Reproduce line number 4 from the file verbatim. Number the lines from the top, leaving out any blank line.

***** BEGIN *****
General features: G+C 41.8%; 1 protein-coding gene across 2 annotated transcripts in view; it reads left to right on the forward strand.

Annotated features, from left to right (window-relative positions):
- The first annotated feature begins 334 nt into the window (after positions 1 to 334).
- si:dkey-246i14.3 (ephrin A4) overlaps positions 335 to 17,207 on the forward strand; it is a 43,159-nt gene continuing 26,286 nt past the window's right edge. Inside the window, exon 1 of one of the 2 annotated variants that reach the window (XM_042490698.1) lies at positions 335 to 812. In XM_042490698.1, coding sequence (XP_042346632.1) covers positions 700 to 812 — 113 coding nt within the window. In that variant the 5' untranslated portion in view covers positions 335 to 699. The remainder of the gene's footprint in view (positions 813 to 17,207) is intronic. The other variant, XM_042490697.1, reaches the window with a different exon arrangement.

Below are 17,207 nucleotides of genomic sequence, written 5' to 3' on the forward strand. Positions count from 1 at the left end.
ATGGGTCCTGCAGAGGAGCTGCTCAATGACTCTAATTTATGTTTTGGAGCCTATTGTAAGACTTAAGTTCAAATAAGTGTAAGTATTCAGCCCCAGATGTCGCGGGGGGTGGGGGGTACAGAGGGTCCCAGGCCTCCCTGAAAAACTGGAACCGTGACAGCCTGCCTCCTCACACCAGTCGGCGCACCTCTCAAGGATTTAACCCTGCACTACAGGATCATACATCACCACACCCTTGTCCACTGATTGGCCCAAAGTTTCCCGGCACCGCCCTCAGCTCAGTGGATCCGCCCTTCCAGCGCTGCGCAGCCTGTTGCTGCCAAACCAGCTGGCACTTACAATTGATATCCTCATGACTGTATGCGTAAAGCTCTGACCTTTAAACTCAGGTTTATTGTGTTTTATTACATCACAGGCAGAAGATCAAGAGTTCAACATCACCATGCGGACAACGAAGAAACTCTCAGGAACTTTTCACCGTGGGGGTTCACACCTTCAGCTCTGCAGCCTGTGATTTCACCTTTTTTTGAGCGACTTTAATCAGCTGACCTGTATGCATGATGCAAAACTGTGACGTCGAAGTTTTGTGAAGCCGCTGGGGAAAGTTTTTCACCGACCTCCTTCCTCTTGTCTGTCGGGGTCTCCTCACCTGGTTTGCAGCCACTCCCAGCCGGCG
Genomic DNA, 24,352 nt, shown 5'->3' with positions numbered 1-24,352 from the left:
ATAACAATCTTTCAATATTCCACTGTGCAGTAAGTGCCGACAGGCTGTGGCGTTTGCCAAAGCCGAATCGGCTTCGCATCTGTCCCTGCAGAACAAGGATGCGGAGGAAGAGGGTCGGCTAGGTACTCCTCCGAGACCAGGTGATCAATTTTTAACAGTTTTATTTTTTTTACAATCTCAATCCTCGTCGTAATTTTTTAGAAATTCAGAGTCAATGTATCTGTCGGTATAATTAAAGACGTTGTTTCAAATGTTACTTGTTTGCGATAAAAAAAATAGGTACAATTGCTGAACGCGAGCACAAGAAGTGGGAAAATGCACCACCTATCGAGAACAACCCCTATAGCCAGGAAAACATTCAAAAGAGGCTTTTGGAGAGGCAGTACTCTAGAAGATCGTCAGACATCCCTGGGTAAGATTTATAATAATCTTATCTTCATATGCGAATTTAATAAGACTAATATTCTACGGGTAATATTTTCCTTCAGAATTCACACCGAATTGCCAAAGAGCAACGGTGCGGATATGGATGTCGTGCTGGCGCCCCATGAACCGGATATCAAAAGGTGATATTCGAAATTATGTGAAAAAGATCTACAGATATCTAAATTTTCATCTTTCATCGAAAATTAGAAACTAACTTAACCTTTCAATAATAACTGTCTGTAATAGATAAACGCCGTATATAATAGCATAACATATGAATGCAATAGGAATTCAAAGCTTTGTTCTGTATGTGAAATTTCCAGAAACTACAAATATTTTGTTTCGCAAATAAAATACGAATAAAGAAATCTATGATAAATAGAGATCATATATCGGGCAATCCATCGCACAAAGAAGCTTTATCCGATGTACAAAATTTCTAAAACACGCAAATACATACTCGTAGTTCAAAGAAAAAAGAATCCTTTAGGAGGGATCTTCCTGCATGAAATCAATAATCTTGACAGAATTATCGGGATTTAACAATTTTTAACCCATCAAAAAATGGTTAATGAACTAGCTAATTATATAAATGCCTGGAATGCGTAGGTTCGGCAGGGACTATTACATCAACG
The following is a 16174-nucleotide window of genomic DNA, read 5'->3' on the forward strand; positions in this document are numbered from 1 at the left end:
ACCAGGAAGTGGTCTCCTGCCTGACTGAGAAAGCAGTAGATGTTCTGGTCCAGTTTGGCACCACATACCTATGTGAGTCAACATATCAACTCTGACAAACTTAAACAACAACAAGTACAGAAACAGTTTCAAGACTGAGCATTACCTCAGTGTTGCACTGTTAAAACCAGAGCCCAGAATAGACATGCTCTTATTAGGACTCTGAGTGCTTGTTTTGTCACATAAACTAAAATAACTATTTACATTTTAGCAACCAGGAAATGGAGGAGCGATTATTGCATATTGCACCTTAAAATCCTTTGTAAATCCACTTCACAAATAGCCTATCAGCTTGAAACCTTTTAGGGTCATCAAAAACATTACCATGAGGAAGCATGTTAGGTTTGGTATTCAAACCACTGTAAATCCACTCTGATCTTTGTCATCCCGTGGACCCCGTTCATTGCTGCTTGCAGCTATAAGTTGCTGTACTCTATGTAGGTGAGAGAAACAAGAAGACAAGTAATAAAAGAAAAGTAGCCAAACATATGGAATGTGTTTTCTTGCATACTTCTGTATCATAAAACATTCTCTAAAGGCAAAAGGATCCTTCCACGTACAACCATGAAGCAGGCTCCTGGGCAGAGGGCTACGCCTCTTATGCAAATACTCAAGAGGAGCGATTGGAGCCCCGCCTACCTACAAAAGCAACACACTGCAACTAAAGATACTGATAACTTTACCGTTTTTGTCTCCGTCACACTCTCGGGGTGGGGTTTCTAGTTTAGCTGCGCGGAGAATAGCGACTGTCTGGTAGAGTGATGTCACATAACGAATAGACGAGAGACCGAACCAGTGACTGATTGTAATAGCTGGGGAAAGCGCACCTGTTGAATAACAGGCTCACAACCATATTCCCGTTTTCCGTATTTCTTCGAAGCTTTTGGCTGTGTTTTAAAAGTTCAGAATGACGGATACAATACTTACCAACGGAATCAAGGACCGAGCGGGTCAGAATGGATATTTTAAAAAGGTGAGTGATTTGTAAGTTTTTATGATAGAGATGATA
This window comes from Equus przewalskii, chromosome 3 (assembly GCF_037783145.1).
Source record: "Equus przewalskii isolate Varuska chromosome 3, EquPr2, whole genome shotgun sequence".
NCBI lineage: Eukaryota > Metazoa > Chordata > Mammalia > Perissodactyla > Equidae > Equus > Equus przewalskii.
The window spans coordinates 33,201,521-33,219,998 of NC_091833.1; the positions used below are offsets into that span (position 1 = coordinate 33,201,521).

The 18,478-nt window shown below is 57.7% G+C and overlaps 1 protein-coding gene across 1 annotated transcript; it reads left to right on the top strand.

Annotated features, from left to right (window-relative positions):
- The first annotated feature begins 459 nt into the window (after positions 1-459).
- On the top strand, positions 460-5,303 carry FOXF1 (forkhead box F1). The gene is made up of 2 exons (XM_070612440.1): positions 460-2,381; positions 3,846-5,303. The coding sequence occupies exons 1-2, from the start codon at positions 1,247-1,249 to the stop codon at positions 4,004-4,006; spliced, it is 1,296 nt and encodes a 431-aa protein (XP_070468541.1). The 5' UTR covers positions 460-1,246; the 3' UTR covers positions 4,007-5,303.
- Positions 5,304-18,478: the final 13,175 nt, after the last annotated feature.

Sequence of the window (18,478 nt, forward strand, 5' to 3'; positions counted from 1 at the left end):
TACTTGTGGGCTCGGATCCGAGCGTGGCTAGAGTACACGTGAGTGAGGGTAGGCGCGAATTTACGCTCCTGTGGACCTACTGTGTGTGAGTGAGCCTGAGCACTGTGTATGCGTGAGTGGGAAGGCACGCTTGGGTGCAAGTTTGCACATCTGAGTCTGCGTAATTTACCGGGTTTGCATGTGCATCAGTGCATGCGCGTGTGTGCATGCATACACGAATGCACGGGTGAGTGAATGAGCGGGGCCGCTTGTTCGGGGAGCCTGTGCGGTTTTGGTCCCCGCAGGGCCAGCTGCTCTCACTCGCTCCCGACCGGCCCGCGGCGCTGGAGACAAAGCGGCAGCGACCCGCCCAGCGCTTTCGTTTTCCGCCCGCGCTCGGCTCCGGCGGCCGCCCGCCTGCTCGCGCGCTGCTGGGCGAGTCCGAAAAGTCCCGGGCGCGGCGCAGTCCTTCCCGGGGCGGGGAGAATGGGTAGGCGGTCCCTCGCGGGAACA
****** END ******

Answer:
- si:dkey-246i14.3 (ephrin A4) overlaps positions 335 to 17,207 on the forward strand; it is a 43,159-nt gene continuing 26,286 nt past the window's right edge. Inside the window, exon 1 of one of the 2 annotated variants that reach the window (XM_042490698.1) lies at positions 335 to 812. In XM_042490698.1, coding sequence (XP_042346632.1) covers positions 700 to 812 — 113 coding nt within the window. In that variant the 5' untranslated portion in view covers positions 335 to 699. The remainder of the gene's footprint in view (positions 813 to 17,207) is intronic. The other variant, XM_042490697.1, reaches the window with a different exon arrangement.